No matter how the situation develops, it almost always reaches a flashpoint. At some stage, the leap has to be made over the abyss of uncertainty or else the whole thing has to be given up. Whenever the leap is taken, the mood almost invariably is of –Oh! Anything is better than not knowing – type of desperation and thus very rarely is the jump timed properly. Of course, with boys like Saras, things are a bit different. Riding on top of a huge wave, even while not looking upon winning a maiden’s heart as conquering a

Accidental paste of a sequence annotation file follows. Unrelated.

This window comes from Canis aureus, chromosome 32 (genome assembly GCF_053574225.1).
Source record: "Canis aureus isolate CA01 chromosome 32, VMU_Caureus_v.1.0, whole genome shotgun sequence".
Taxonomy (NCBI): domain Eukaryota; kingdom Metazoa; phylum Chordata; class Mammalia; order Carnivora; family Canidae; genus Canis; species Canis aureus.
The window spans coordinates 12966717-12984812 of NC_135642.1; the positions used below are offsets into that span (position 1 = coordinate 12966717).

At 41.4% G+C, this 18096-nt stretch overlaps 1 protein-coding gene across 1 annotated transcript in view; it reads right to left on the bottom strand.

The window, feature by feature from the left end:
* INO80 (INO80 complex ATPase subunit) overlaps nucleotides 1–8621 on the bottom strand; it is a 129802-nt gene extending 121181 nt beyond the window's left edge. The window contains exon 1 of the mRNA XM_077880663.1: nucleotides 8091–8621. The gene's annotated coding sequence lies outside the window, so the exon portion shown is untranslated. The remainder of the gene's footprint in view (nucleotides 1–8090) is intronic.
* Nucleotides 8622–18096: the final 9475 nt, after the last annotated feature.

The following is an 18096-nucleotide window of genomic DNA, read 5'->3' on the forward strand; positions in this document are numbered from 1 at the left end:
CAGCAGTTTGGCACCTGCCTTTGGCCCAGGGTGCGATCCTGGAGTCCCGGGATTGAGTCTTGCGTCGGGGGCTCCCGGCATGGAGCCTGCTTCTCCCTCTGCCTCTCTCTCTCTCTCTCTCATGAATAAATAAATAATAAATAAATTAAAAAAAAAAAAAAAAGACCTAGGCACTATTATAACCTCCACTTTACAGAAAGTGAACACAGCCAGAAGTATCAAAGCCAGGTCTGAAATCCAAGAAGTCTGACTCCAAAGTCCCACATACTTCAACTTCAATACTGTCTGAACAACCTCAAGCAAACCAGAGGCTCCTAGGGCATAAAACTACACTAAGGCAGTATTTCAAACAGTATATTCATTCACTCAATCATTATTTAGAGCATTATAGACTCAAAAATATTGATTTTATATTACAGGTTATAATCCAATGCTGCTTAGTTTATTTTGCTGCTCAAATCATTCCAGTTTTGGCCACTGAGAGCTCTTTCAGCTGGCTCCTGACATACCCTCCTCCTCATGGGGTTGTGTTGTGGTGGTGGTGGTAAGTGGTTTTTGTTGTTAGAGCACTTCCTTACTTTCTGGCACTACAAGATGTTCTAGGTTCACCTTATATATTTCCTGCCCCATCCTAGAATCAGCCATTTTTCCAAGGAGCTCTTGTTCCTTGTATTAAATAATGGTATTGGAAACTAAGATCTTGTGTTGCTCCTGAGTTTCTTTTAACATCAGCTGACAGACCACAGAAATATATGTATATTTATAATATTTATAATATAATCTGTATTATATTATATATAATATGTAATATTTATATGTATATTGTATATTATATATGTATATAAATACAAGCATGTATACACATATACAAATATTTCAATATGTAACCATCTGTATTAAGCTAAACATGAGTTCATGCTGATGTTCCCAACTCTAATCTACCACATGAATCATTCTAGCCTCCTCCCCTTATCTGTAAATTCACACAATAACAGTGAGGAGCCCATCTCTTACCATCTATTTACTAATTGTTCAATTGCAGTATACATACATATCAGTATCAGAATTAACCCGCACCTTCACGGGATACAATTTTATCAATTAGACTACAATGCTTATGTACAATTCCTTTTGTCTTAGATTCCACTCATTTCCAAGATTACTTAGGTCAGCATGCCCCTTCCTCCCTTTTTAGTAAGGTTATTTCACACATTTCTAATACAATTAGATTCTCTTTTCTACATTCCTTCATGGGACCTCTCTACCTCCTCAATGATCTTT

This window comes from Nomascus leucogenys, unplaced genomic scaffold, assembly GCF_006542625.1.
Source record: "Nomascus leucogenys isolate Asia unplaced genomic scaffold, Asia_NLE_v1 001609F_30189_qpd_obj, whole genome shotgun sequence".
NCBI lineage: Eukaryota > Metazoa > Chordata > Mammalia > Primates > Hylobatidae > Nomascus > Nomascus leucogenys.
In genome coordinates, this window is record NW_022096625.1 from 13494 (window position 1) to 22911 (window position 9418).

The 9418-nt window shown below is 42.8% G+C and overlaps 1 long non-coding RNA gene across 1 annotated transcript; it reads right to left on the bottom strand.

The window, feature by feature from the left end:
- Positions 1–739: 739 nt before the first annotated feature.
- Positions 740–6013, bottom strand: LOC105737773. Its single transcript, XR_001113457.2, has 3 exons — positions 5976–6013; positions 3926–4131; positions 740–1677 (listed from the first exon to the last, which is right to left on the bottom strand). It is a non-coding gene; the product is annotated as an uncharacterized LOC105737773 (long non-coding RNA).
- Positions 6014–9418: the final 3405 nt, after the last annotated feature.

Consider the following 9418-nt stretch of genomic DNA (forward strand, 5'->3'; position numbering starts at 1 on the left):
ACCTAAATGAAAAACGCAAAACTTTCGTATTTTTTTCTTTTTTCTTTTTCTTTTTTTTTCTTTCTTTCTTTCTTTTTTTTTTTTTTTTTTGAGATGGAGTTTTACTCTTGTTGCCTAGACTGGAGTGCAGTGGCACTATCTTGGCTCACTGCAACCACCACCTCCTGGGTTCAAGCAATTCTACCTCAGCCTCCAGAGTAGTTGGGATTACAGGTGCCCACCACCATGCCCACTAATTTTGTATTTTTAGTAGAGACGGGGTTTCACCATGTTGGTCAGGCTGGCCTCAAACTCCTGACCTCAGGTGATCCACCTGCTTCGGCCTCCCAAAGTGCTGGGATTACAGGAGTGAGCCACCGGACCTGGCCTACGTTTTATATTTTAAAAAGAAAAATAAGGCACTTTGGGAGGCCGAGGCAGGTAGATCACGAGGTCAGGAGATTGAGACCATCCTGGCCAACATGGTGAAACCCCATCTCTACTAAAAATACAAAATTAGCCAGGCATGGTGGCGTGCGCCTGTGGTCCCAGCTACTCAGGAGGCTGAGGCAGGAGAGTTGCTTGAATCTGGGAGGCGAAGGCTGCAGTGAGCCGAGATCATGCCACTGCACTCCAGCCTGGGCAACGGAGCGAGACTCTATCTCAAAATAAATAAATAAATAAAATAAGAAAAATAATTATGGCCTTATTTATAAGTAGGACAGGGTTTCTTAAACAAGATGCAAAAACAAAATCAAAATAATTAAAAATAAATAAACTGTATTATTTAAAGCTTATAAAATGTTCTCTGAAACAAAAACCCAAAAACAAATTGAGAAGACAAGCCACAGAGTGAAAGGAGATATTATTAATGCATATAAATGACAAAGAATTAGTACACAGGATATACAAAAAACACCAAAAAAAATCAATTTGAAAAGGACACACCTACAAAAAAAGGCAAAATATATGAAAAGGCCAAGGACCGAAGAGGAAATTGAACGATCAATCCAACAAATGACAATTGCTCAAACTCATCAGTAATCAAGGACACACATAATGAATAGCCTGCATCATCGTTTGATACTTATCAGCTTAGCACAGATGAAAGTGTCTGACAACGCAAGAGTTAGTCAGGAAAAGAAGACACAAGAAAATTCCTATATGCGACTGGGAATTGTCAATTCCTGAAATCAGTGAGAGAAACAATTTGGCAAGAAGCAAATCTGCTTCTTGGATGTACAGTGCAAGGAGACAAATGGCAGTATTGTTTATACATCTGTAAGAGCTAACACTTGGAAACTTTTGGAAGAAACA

battlefield, the idea that the thing is all but settled clouds the brain. Instead of desperation, anticipation of wonderful days ahead propels these well-intentioned but thoroughly muddled young men to take the jump. But, while the underlying factors are different, their jump is as ill timed as that of their less confident and more diffident counterparts and, if anything, the results are more disastrous because the fall is steeper and the disillusionment greater. Almost by chance but not quite, Saras found himself face to face with the girl and, in a voice that did not shake, asked for a few minutes of her time. The girl felt that they could discuss whatever he had in mind right then and there on the road, but he expressed a desire for a rendezvous on the terrace. The readiness with which she agreed only succeeded in making him feel surer of happy tidings. The fact that she mentioned something about discussing the syllabus for a particular competitive exam appeared as one of the several ways through which girls try to cover up their embarrassment at being asked out. The thought that she may be too immature to comprehend the situation did not bother him and the fear that she knew everything yet decided to act otherwise did not numb him till much later. They fixed to meet at six in the evening on the terrace atop Prateek’s house on the third floor and at six in the evening he was there and continued to be there for more than an hour but the damsel did not turn up. Predictable. A brief enquiry session followed the next day. Some lame excuse by the girl for not keeping her appointment and another meeting was fixed. This time, too, Saras waited for an hour before deciding to call it quits. But, while on his way down, he met her on the stairs- she was coming! He turned to climb up expecting her to follow. But she merely called out to him and again expressed her desire to talk the thing out – exams, wasn’t it? – on the spot. Saras got bugged. Why was she being so Goddamn irritating? Whom was she trying to put off by such a pathetic display? Curtly he asked her if she thought he had called her up to discuss exams and when she enquired what else then if not exams, he told her to leave and continued repeating that despite her mild protests. She left and so did our bruised gladiator. But gladiators are made of sterner stuff. They do not give up or, rather, they cannot give up. Urged on by the fantastic notions that had found in him an obliging host, his adrenalin rushing at the prospect of facing up to his destiny again and yet again till it is decided once and for all who is in command, Saras felt that there had to be a better way to handle the situation. Apparently the girl was not quite at ease with the idea of meeting him on the terrace and having it put in front of her directly. Shy? Afraid? He could understand that. The thing was to give a nice little letter to her somehow when she was all by herself and that, too, at some place other than the colony. But ever since he had joined the coaching classes for engineering exams, his schedule made it very difficult for him to meet her when she went to, or returned from, school – the best time to find her alone. Besides, he had a feeling that if he tried to do it by himself he may just end up failing once again. No, somebody else had to be roped in. It was not too difficult to convince Prateek of the basic soundness of the idea. What was more difficult to manage was to get him to agree to be the messenger. It did evoke a sense of adventure in Prateek but he was terrified of his mother and was certain that if the thing went wrong, he would be guillotined. Two arguments from Saras silenced him. One, nothing can go wrong because, lets face it, he, Saras -a decent guy known as such to one and all including the girl in question- would be writing a delicate letter in a decent language that would hurt no sensitivities and ruffle no feathers. Two, Prateek was his friend and also known to the girl besides being intimately acquainted with the facts of the